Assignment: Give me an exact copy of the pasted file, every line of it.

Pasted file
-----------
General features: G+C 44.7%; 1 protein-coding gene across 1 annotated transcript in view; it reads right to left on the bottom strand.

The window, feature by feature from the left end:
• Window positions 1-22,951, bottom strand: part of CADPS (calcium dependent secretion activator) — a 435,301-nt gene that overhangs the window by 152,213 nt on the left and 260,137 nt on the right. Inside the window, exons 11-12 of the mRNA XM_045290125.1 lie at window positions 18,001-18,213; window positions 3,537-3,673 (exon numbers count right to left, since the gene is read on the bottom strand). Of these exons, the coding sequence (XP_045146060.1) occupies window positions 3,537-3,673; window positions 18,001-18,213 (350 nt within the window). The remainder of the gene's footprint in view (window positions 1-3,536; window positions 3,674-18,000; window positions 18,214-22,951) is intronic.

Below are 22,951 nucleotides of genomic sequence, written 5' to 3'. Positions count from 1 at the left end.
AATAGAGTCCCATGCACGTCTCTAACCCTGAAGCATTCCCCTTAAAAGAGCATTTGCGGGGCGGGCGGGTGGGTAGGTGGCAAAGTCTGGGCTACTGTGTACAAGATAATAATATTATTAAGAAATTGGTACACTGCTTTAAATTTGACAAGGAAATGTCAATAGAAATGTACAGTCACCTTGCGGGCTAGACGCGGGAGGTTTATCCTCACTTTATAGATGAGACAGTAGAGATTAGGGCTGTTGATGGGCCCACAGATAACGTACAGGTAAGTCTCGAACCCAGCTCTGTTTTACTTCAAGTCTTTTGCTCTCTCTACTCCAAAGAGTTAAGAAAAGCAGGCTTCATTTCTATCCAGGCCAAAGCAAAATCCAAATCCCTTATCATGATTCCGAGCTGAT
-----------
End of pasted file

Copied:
General features: G+C 44.7%; 1 protein-coding gene across 1 annotated transcript in view; it reads right to left on the bottom strand.

The window, feature by feature from the left end:
• Window positions 1-22,951, bottom strand: part of CADPS (calcium dependent secretion activator) — a 435,301-nt gene that overhangs the window by 152,213 nt on the left and 260,137 nt on the right. Inside the window, exons 11-12 of the mRNA XM_045290125.1 lie at window positions 18,001-18,213; window positions 3,537-3,673 (exon numbers count right to left, since the gene is read on the bottom strand). Of these exons, the coding sequence (XP_045146060.1) occupies window positions 3,537-3,673; window positions 18,001-18,213 (350 nt within the window). The remainder of the gene's footprint in view (window positions 1-3,536; window positions 3,674-18,000; window positions 18,214-22,951) is intronic.

Below are 22,951 nucleotides of genomic sequence, written 5' to 3'. Positions count from 1 at the left end.
AATAGAGTCCCATGCACGTCTCTAACCCTGAAGCATTCCCCTTAAAAGAGCATTTGCGGGGCGGGCGGGTGGGTAGGTGGCAAAGTCTGGGCTACTGTGTACAAGATAATAATATTATTAAGAAATTGGTACACTGCTTTAAATTTGACAAGGAAATGTCAATAGAAATGTACAGTCACCTTGCGGGCTAGACGCGGGAGGTTTATCCTCACTTTATAGATGAGACAGTAGAGATTAGGGCTGTTGATGGGCCCACAGATAACGTACAGGTAAGTCTCGAACCCAGCTCTGTTTTACTTCAAGTCTTTTGCTCTCTCTACTCCAAAGAGTTAAGAAAAGCAGGCTTCATTTCTATCCAGGCCAAAGCAAAATCCAAATCCCTTATCATGATTCCGAGCTGAT